Had this come out in January, I wouldn’t have had any issues with it. As it is, the list is good for me only for artist and blog suggestions, as my reading stack is full.
    My concern is that some people will simply vote by cribbing the list without reading anything. They were so late to the party, I cannot see another use for it.

  22. Re 15: Not that we’ve planned it that way from the beginning, but on SFF Audio, its head honcho, Jesse Willis, and two frequent guests, myself and Marissa Vu have been doing Readalong podcasts on Dick’s novels, working through the oeuvre. Some of these are second (or more) reads for me, others are brand new to me. Almost all of this is new to Marissa, but Jesse has consumed most of them.

    If we are living in a Dicksian world, might as well get the stuff from the source, I say.

  23. Hey, guys! Regular lurker, occasional commenter with a vaguely OT question. I had to miss my home con, MidsouthCon in Memphis, due to financial reasons. My sweetheart and I are looking for another comparable con no more than 8 hours drive from the Central Arkansas area later this summer. I like a little gaming, a little panelling about books and media fandom, some LARP and costuming. Sweetheart is not particularly fannish, but did like Cory Doctorow’s panels at the last MSC, and is a massive space science fanboy. MSC does have a robust room party scene, and I do enjoy that. I went to Dragon*Con about 15 years ago, and it was too big then. Very overwhelming, and I can imagine my hermity boyfriend would just lay down and die right there in the grand concourse. So, that’s out.

    Can y’all think of anything that would fit the bill?

  24. I put up the latest version of the 1940 novelettes. All but three have been proofread and all are in the thematic table of contents. Just the epub 2 and kindle versions were updated.

    “Cold” by Nat Schachner stood out. A handful of Earthicans and Martians jointly administer a moon with the only source of the ultimate mineral and then it runs out.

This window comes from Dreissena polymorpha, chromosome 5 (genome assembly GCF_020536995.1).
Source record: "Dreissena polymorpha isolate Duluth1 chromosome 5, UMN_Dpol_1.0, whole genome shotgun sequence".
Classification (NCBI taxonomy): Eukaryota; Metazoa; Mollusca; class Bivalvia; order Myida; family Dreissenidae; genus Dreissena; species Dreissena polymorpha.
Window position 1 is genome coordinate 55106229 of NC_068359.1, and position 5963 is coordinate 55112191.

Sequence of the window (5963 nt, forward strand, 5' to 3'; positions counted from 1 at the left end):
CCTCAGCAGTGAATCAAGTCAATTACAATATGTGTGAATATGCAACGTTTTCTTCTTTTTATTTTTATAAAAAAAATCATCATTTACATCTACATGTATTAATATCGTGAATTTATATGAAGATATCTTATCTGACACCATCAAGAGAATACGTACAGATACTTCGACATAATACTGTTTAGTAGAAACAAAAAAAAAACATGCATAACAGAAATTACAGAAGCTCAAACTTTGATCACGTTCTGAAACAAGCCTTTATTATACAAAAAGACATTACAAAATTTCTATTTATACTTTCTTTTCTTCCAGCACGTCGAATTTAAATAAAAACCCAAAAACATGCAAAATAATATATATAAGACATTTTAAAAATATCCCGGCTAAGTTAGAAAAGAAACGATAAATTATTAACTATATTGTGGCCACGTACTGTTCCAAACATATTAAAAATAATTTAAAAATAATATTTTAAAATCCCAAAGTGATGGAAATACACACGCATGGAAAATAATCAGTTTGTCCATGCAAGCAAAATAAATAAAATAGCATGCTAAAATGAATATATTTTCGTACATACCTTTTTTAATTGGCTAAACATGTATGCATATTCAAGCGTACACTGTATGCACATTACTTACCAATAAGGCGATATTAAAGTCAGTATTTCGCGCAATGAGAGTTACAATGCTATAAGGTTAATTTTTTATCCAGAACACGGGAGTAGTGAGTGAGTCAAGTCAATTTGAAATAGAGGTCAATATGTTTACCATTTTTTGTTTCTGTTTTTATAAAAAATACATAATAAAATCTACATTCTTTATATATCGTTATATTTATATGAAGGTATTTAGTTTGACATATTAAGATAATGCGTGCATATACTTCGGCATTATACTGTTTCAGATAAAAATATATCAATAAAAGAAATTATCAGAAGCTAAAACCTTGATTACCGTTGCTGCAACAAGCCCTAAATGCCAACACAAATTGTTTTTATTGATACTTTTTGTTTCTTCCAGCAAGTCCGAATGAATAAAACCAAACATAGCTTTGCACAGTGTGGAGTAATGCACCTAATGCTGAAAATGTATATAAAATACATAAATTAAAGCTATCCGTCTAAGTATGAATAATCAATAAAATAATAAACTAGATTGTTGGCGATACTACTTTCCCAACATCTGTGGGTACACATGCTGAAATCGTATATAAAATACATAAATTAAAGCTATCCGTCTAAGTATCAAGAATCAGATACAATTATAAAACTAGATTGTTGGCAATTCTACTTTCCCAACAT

25. (8)-(11)

    Eh, part of life now in every area where you deal with more U.S. conservatives than three is that inevitable game of Deal With The Trump Supporters. In a weird way, it makes it more routine when we’re looking at areas where that paranoid, resentful conservatism had reared it’s head prior.

    The Puppies are the Trumpers of science fiction. The evil brown people are rising to take what’s rightfully yours! Having to be polite to people you disagree with is oppression! Someone you don’t like saying they have an opinion is some kind of shrieking extremism! It’s the new normal. I’m not sure it can be ignored, but it can be mitigated. And its the normal of people on the wrong side of history, trying to win through the volume of their tantrums.

  26. I agree that Worldcon should still pass EPH. In addition to the fact that, as people say, we now know that people can take advantage of the exploit if they choose, the Little Elkherd Boy is still running RP2, and there’s no reason to assume RP3 will be any different.

  27. [12] Ha – you can still find those openings in some Analog stories. I think it’s because people who grow up reading that stuff and think “I can write like that” end up writing like that. They think it’s the way stories are supposed to be.

  28. Jim Henley on March 19, 2016 at 6:17 am said:

    I agree that Worldcon should still pass EPH. In addition to the fact that, as people say, we now know that people can take advantage of the exploit if they choose, the Little Elkherd Boy is still running RP2, and there’s no reason to assume RP3 will be any different.

    I absolutely agree that EPH should be supported – it’s a painless way to fend off any future shenanigans, from any side. Let’s not forget that EPH is a politically neutral thing; it works to dilute the effectiveness of any block-voting campaign, regardless of who’s running it or why. It’s only an “anti-Puppy” measure because the Puppies, so far, are the only people to run a slate.